For spoils, Enda must make do with the trappings of office because the levers of power are not in the Taoiseach's hands. Uneasy lies the head that wears a crown. Especially when it's a crown which Fianna Fáil can snatch off at any time.
That 'supply and confidence arrangement' fills no-one with confidence. Even the word 'arrangement' has a fleeting ring to it, calling to mind short-term arrangements or temporary little arrangements.
Clearly, the 32nd Dáil is an experimental government. A test case government. A government on probation. And its members know it.
Consequently, its formation was a sombre affair rather than celebratory. Scant sense of renewed purpose and enthusiasm for the job of governing was discernible. Instead, an air of anti-climax - indeed, of unreality - hung over the chamber, not least when word trickled through that the Independent Alliance's delayed arrival was caused by turf wars in the most local sense.
If Enda and his new government are fretful from yesterday's protracted affair to have him elected, then they not half as jittery as citizens watching the horse-trading.
"This is not the politics of the cattle mart," Michael Fitzmaurice said earlier, during negotiations. In fact, it is. Thank you for the reminder, deputy.
But unlike the cattle mart, a handshake between buyer and seller is not enough. There's a third party here - the taxpayer - and we have a right to full disclosure on the specifics of every deal with Independents. Including the cost to the Exchequer.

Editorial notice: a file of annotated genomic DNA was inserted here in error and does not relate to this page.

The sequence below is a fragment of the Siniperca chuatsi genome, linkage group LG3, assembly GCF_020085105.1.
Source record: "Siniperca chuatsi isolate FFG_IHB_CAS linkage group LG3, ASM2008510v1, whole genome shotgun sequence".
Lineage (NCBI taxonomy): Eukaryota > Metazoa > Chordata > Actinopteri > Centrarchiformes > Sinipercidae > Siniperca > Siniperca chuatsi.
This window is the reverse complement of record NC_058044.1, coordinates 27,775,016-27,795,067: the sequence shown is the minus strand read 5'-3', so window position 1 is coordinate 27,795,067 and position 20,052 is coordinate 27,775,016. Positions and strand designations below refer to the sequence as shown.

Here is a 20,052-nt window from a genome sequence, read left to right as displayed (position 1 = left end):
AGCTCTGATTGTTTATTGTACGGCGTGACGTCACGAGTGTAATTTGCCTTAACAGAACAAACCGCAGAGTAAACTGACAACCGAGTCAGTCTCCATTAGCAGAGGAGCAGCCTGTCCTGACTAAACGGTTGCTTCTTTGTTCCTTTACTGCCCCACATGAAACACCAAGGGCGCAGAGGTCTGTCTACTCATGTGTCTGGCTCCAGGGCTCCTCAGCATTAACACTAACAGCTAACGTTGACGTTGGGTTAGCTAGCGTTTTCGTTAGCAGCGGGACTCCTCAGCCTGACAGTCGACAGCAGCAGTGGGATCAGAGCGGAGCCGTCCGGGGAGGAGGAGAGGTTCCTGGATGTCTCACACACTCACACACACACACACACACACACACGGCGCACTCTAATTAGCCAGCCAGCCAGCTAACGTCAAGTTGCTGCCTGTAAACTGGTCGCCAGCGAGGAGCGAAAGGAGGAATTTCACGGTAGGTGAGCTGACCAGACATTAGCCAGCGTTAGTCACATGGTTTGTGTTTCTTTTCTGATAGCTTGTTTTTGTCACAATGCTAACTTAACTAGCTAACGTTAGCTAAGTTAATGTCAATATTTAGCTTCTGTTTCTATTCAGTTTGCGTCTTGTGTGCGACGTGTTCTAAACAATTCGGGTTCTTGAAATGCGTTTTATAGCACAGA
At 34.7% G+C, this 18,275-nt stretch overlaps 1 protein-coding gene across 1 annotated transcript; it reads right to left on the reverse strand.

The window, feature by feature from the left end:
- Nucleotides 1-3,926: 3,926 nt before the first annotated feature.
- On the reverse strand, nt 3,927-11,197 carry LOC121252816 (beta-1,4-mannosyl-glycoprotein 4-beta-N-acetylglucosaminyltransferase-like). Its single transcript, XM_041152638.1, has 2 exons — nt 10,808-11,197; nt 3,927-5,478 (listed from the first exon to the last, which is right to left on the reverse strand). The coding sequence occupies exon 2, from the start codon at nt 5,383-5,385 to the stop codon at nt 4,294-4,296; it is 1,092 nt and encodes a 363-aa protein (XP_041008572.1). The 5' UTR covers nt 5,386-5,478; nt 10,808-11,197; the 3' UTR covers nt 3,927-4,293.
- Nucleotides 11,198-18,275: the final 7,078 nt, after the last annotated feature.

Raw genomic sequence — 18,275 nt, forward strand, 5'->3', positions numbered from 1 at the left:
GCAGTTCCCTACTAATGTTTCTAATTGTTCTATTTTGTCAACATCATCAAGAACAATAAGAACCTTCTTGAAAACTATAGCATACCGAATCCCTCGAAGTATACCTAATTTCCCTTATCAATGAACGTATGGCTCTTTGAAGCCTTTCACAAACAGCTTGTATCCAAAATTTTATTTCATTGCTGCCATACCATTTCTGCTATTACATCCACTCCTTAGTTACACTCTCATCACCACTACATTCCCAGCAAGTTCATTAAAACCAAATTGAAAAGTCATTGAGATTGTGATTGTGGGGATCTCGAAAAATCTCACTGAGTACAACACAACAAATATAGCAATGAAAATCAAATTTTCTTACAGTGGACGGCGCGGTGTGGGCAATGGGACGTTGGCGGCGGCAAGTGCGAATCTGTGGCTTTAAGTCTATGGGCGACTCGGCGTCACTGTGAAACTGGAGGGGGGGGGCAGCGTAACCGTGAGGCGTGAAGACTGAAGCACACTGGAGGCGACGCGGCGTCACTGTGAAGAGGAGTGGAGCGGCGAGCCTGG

We also have a right to know about side deals, unspoken deals and a-nod's-as-good-as-a-wink deals. We can be sure those are part and parcel of this accommodation between Enda and the TDs who have committed themselves to buttressing his administration.
Because while Enda has achieved something unmatched by any other Fine Gael leader, the question remains: at what cost? The bill is unknown. What we can be certain of is that it will be picked up by all of us.
As to the future of this querulous Dáil, it may well prove short. Fine Gael could end up putting it out of its misery before Fianna Fáil does, frustrated by its inability to implement its Programme for Government.
Each policy will have to be debated fully in the Dáil, and the minority government will be defeated on its legislative programme on a regular basis. How a Budget will be managed by the autumn is anyone's guess. But even if that happens, a second Budget next year seems a bridge too far.
And so back to promises. Don't you just love how full of look-you-straight-in-the-eye sincerity politicians are when they make them? Me neither.
Currently, there are 35 female TDs in the 32nd Dáil, a historic high, although still nowhere near critical mass. Not all were willing to serve at this time. Nevertheless, there were considerably more than four women to choose from for full Cabinet positions.
Oh, but it's hard to see how he can have met that 50-50 aspiration, and it was only a hope and not a pledge, say those who want to make excuses for him.
Wrong. He simply decided not to keep his word.